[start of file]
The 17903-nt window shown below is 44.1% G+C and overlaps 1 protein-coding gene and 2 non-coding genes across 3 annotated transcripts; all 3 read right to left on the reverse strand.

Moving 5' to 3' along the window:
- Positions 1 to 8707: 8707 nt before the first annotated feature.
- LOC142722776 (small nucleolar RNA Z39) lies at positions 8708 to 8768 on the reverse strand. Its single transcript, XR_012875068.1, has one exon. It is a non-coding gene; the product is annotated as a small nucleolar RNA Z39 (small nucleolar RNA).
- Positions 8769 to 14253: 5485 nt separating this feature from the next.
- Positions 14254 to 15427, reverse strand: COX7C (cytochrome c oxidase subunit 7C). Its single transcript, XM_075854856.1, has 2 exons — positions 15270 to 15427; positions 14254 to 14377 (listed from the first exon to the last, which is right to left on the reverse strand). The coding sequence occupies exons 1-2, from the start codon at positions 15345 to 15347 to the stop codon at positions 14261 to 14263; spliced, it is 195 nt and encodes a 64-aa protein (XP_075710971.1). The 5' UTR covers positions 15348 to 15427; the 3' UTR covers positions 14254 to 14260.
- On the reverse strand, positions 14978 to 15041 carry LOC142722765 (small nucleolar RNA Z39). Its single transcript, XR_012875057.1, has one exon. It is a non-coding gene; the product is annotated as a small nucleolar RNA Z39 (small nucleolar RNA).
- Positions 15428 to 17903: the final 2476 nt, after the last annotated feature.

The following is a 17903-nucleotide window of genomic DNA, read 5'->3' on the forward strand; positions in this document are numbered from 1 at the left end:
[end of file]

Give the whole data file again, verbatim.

The 17903-nt window shown below is 44.1% G+C and overlaps 1 protein-coding gene and 2 non-coding genes across 3 annotated transcripts; all 3 read right to left on the reverse strand.

Moving 5' to 3' along the window:
- Positions 1 to 8707: 8707 nt before the first annotated feature.
- LOC142722776 (small nucleolar RNA Z39) lies at positions 8708 to 8768 on the reverse strand. Its single transcript, XR_012875068.1, has one exon. It is a non-coding gene; the product is annotated as a small nucleolar RNA Z39 (small nucleolar RNA).
- Positions 8769 to 14253: 5485 nt separating this feature from the next.
- Positions 14254 to 15427, reverse strand: COX7C (cytochrome c oxidase subunit 7C). Its single transcript, XM_075854856.1, has 2 exons — positions 15270 to 15427; positions 14254 to 14377 (listed from the first exon to the last, which is right to left on the reverse strand). The coding sequence occupies exons 1-2, from the start codon at positions 15345 to 15347 to the stop codon at positions 14261 to 14263; spliced, it is 195 nt and encodes a 64-aa protein (XP_075710971.1). The 5' UTR covers positions 15348 to 15427; the 3' UTR covers positions 14254 to 14260.
- On the reverse strand, positions 14978 to 15041 carry LOC142722765 (small nucleolar RNA Z39). Its single transcript, XR_012875057.1, has one exon. It is a non-coding gene; the product is annotated as a small nucleolar RNA Z39 (small nucleolar RNA).
- Positions 15428 to 17903: the final 2476 nt, after the last annotated feature.

The following is a 17903-nucleotide window of genomic DNA, read 5'->3' on the forward strand; positions in this document are numbered from 1 at the left end: